The St Ives Area Neighbourhood Development Plan, which was backed by 83 per cent of voters on a turnout of 42 per cent in a referendum on 5 May, includes a policy that would require new homes to be occupied as the buyer's main residence.
Developers RLT Built Environment Ltd said the policy would leave second home owners liable to prosecution and violate their human rights.
But Mr Justice Hickinbottom said today he "unimpressed" by arguments that second and holiday homes caused no real harm to the seaside town.
New homes can from now on only be built and sold in St Ives on condition that they will be occupied as "principal residences".
Any householder moving into the area who defies the ban could face enforcement action by planners and, ultimately, prosecution.
RLT Built Environment said the ban would catastrophically depress the market for new home building in the town.
The restriction on householders' liberty to do what they wanted with their homes was disproportionate and unjustified, the company claimed.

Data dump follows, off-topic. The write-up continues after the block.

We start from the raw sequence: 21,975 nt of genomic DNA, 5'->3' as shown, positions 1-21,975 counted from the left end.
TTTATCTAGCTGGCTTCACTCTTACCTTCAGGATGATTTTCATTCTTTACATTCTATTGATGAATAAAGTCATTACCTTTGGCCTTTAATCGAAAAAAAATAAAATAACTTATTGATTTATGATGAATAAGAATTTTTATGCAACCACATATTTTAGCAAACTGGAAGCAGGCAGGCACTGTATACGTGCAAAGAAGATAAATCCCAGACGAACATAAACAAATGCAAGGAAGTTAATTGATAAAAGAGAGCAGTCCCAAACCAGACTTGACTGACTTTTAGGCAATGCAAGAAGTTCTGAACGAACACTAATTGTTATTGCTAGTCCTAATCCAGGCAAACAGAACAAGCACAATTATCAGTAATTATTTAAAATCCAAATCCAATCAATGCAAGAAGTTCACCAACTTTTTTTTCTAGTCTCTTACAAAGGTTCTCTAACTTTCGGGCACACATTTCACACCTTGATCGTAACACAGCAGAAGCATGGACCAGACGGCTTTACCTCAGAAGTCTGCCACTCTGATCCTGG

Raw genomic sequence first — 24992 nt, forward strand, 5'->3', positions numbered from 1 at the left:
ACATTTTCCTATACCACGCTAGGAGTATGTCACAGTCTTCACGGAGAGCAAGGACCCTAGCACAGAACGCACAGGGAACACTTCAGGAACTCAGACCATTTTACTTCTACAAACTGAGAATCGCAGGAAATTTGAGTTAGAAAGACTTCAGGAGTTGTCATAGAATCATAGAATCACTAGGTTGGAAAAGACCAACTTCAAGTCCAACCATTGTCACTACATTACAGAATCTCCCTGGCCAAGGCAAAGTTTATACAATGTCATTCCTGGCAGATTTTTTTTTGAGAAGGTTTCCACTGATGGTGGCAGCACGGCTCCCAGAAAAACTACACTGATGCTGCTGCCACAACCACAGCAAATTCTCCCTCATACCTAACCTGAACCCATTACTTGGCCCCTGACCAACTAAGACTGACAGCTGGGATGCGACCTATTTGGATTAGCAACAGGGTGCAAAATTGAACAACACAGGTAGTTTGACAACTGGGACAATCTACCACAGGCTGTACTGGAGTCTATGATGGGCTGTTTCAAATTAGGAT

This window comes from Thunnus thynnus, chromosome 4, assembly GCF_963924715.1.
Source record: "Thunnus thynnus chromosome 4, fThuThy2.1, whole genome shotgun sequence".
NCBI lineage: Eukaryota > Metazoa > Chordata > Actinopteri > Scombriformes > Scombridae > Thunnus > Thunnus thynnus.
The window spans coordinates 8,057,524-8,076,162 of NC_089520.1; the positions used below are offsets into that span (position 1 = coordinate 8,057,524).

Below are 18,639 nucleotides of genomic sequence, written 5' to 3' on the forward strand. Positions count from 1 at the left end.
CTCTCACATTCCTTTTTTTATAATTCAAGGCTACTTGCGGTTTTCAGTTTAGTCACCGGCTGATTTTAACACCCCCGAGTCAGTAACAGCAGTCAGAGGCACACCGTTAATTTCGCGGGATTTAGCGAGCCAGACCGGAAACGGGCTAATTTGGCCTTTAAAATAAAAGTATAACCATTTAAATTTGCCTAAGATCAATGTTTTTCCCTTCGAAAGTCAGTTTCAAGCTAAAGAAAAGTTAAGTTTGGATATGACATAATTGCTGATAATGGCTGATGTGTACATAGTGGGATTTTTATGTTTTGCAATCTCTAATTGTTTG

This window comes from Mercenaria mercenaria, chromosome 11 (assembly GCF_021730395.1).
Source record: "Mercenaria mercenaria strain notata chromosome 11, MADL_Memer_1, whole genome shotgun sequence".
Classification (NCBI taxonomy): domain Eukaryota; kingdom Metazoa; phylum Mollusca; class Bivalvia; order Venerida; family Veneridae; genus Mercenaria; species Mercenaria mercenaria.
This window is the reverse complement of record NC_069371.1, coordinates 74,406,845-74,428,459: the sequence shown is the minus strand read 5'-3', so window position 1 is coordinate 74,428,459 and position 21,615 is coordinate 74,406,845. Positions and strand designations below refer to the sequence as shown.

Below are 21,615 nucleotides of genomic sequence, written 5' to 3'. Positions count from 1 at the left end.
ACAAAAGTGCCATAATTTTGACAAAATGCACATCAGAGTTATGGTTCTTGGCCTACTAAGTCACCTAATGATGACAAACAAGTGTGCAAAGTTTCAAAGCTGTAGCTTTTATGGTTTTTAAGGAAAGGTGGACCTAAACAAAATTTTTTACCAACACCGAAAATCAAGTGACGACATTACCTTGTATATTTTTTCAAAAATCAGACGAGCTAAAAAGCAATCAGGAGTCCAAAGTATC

And the new policy amounted to a breach of their right under Article 8 of the European Convention on Human Rights.
Dismissing the challenge, however, the judge said the plan had been exhaustively examined before being put to referendum.
The ban on using any new houses built in the town as second homes would be reflected in the prices paid for them, he added.
New residents would be well aware of the restriction and the potential consequences of disobedience.
And, before any enforcement action could be taken against them, they would be entitled to have their say.
The judge ruled that Cornwall Council, which opened the way for the referendum, was entitled to conclude that the ban would contribute to sustainable development in St Ives.
And there was nothing irrational about the conclusion that "uncontrolled growth" of second and holiday homes was damaging the town.
R on the Application of RLT Built Environment Limited v The Cornwall Council. Case Number: CO/2241/2016